By Porter Anderson, Editor-in-Chief | @Porter_Anderson
Seven Countries Represented in ShortlistThe Global Literature in Libraries Initiative (GLLI), as Publishing Perspectives readers will remember from its introduction in the spring of 2017, is an American organization that advocates for the acquisition of translated literature by libraries.
The still-young nonprofit on Tuesday (January 15) announced the shortlist for its inaugural Translated YA Book Prize, with a winner to be announced around the end of this month.
Jurors in the competition for 2019 are Annette Goldsmith, Gene Hayworth, Kim Rostan, Laura Simeon, and Elaine Tai.
GLLI Translated YA Prize Shortlist 2019
- Alpha by Bessora and Barroux, translated from the French by Sara Ardizzone (Bellevue Literary Press) – France
- Bronze and Sunflower by Cao Wenxuan, translated from the Chinese by Helen Wang (Candlewick Press (US), Walker Books (UK)) – China
- Defying the Nazis: The Life of German Officer Wilm Hosenfeld by Hermann Vinke, translated from the German by H.B. Babiar (Star Bright Books) – Germany
- La Bastarda by Trifonia Melibea Obono, translated from the Spanish by Lawrence Schimel (Feminist Press) – Equatorial Guinea
- Max by Sarah Cohen-Scali, translated from the French by Penny Hueston (Walker Books) – France
- My Brother’s Husband: Vol. 1 & 2 by Gengoroh Tagame, translated from the Japanese by Anne Ishii (Pantheon) – Japan
- Piglettes by Clementine Beauvais, translated from the French by the author (Pushkin Children’s Books) – France
- Rasha by Muhammed Zafar Iqbal, translated from the Bengali by Arunava Sinha (Penguin Random House India) – India
- The Secret of the Blue Glass by Tomiko Inui, translated from the Japanese by Ginny Tapley Takemori (Pushkin Children’s Books) – Japan
- Wonderful Feels Like This by Sara Lövestam, translated from the Swedish by Laura A. Wideburg (Flatiron Books) – Sweden
Because the prize program is in its first cycle, the submission guidelines have been generous, allowing titles published within three yeas of the submission deadline, which was November 15.
“The purpose of the GLLI Translated YA Book Award,” the organization writes, ‘is to recognize publishers, translators, and authors of books in English translation for young adult readers.
“The award has been established to honor the most outstanding translated work originally written and published (or simultaneously published) in a language other than English.”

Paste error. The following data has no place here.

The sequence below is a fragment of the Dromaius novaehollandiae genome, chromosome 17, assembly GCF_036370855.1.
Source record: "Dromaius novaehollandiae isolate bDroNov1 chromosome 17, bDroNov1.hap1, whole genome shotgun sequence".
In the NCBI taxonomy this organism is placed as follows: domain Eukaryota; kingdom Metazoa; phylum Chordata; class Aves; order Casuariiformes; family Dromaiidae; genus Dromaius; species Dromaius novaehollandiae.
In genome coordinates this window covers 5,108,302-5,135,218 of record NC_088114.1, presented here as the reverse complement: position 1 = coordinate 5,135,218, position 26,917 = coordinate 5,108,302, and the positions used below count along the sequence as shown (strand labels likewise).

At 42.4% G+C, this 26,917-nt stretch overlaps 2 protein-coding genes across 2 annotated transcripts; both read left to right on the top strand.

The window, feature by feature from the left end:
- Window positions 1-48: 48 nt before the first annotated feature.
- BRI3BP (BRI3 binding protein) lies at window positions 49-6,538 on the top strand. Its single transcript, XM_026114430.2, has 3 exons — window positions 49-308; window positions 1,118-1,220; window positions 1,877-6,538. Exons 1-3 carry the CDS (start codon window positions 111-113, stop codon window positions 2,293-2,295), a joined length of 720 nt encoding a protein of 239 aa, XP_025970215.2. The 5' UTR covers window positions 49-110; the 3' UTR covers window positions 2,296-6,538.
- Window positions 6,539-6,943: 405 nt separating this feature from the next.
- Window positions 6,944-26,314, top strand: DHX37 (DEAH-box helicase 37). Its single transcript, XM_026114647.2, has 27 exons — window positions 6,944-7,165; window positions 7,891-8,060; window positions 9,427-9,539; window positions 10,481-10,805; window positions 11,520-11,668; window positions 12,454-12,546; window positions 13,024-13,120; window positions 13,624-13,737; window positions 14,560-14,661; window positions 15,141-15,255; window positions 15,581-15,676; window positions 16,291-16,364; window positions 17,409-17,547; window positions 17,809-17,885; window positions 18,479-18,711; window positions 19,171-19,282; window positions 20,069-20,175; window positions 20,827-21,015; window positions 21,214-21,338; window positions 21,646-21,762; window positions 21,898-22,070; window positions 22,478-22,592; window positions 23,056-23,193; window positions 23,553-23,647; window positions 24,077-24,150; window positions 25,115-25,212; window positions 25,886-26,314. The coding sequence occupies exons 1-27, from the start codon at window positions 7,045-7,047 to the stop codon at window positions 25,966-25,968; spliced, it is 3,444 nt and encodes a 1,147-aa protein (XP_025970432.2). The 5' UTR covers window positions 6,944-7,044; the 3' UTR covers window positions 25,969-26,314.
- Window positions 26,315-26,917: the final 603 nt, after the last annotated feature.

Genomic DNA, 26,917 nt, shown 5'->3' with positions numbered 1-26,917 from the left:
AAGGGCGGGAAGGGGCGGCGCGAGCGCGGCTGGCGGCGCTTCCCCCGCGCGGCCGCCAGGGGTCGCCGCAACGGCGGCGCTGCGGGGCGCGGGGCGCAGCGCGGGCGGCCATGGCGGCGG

SCBWI Opens Submissions for Translator Grants
The Society of Children’s Book Writers and Illustrators (SCBWI) has opened a new grant for translators of children’s literature. Designed as a work-in-progress grant, the support is offered for projects in the following categories:
- Picture Book Text
- Chapter Books/Early Readers
- Middle Grade
- Young Adult Fiction
- Nonfiction (Anna Cross Giblin Nonfiction Award)
- Multicultural Fiction or Nonfiction
In order to apply for a grant, a translator must be a member of SCBWI.
Submission requires 10 pages of a translation into English of a relevant text. Avery Udagawa, who coordinates international work for SCBWI, points out that the full text of the project need not be completed, hence the work-in-progress aspect. All that’s required (or allowed) in submission is the opening 10 pages. If there are questions in this regard, Udagawa can be reached at firstname.lastname@example.org
“This kind of support has been sorely needed in kidlit translation,” Udagawa tells Publishing Perspectives, “particularly for new translators and works from nations that do not subsidize translations. The type of support this new grant category provides for translating children’s literature, is similar to the support the PEN/Heim Translation Fund grants have provided for adult literature.
Details on making submissions are here. Translators, see Point 7 of the information on that page under “Eligibility” guidelines.
A part of the process asks translators to describe why the text needs to be translated into English for young readers at this time—what is its relevance for the market?
The submission period runs March 1 through 31.